Installing Xcode and the iOS SDK


Xcode is Apple's premier (and free for all OS X users) integrated development environment to develop Mac, iPad, iPhone, and iPod Touch applications. Additionally, the iOS SDK comes bundled with Xcode upon installation. Since the Xcode application's release cycle closely matches that of the Mac and iOS platforms, you as a developer can expect to always have access to the tools needed to develop applications that target the latest iOS platforms.

Although Xamarin Studio 5 comes bundled with its own interface builder, this tool only supports storyboard development as of the time this was written. Xcode provides an interface builder to create graphical user interfaces for iOS and Mac development using storyboards as well as XIB files. Also, the package includes Instruments, which is a graphical user interface tool for application performance analysis and visualization. We will discuss Instruments more in Chapter 7, Testing and Debugging.

Note

If you do not intend to develop iOS applications, you may skip this section for now and come back to it whenever you're ready. However, you will not be able to install Xamarin.iOS or Xamarin.Mac until Xcode and the iOS SDK have been installed.

Installing Xcode from the App Store

To install Xcode, perform the following steps:

  1. Open the App Store from the Dock or Finder.

  2. If you have not already done so, log in by navigating to Store | Log In and entering your credentials.

  3. If you are visiting the App Store for the first time, you will need to create an account. For details on creating an App Store account, see the Apple support documentation at http://support.apple.com/kb/HT4479.

  4. In the spotlight, type xcode and begin the search.

  5. Select the Xcode Developer Tools app and then click the Install App button. This will begin the download and initial installation process, as shown in the following screenshot:

Tip

Xcode is not a simple application, and the initial download is just over 2 GB in size. Therefore, depending on your connection speed, you may need to wait for some time. If you get bored and want to see how things are progressing, hover over launchpad in the Dock and you will see the current download/installation progress. Alternatively, you can open launchpad and view the progress there as well.

Installing Xcode manually

On the other hand, if you don't have an App Store account or for some reason you don't want to use one for this purpose, you can also download the Xcode installer manually from https://developer.apple.com/xcode/.

Perform the following steps to download Xcode manually:

  1. When you arrive at the download page, you will see the Download Xcode 5 for free. section as shown in the preceding screenshot.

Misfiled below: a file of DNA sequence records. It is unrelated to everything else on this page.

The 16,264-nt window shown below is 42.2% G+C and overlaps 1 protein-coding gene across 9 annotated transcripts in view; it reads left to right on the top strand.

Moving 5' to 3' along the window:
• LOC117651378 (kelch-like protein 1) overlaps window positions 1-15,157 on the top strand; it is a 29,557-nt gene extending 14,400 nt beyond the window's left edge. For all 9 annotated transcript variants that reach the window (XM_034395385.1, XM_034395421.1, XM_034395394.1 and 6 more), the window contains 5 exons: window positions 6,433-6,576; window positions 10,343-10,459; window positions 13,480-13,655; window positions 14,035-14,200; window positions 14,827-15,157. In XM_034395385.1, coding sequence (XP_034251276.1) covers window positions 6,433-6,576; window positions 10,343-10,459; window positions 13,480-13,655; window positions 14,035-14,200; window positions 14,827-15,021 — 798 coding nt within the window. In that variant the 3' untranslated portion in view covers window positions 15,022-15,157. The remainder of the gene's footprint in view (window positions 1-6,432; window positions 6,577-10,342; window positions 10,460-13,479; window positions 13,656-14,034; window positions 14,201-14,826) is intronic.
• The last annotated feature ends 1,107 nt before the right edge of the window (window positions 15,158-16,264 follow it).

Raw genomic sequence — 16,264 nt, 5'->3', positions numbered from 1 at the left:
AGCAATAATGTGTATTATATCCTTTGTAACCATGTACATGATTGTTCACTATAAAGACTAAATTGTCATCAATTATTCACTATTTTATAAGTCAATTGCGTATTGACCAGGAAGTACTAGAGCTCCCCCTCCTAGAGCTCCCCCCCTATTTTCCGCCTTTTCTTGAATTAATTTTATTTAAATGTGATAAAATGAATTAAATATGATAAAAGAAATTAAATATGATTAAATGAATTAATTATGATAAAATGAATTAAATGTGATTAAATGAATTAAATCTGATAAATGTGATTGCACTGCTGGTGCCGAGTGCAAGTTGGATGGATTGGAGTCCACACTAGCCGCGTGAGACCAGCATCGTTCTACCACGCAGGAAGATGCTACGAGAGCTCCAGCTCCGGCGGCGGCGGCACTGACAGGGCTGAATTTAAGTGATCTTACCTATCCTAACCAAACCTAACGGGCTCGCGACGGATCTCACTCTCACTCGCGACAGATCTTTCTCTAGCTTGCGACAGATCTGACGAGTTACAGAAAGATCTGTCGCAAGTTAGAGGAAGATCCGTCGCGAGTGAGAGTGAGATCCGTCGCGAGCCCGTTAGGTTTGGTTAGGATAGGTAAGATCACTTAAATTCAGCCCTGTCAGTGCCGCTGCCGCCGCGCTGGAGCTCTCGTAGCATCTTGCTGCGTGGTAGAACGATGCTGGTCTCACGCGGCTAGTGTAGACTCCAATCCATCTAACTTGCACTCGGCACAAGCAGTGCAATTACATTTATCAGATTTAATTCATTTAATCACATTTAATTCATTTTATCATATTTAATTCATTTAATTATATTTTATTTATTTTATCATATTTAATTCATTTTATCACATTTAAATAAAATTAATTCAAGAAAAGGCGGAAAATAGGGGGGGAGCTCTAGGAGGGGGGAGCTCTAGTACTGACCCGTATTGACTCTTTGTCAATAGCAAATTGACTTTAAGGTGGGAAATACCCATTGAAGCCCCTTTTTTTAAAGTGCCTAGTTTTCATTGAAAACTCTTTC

2. Click the View downloads link.

  3. When you reach the program list, type xcode 5 in the search field and hit Enter.

  4. Your search results should include the latest Xcode 5 installer, as shown in the following screenshot:

  5. Click the download link to the right-hand side of the product description.

  6. Once the download is complete, open the file and continue.

  7. Follow the prompts.

Finishing the Xcode installation

Once the download has completed, we will still need to open Xcode from the launcher to begin to finalize the installation. The steps are as follows:

  1. Open the launcher.

  2. Open Xcode.

  3. Accept Xcode and iOS SDK License Agreement.

  4. When prompted, enter your system credentials to give the installer permission to continue.

Installing Xamarin Studio


Once Xcode has finished installing, the only prerequisite you have is the Xamarin Studio Unified Installer, which could not install on its own. All of the other prerequisites for cross-platform development, such as the Java SDK, the Android SDK, and the Mono Framework, will be installed concurrently with Xamarin Studio as needed based on the products you choose. Let's begin installing Xamarin Studio:

  1. First, we need to download the Xamarin unified installer from http://www.xamarin.com/download.

    Note

    If you haven't purchased a subscription yet, or if you simply want to download the Starter edition, you can just tell them about yourself and click Download Xamarin for your platform. However, if you have created an account or you have already purchased a subscription, you will need to click Sign In on this page and follow the link to download Xamarin Studio on the landing page that follows.

  2. If you are trying out Starter edition anonymously, your download should begin automatically. If you have logged in, you will need to click Download under your highlighted current plan.

  3. Once the Xamarin Studio Unified Installer finishes downloading, you need to run the installer.

  4. When the splash screen appears, double click on the Install Xamarin.app icon.

  5. When the installer opens, you will need to review the Xamarin software license. If you agree to the terms, click the Accept button to proceed.

  6. Next, you need to select the plugins you want to install. In my case, I selected all three, as shown in the following screenshot. However, you should choose the plugins you intend to work with.

  7. If you chose to install Xamarin.Android on the next screen, you will be asked to configure the installation to specify where the Android SDK will be installed, as shown in the following screenshot:

  8. After reviewing the prerequisites that need to be installed, take a moment to review the additional licenses as they are presented. If you agree to the terms, click Accept to proceed.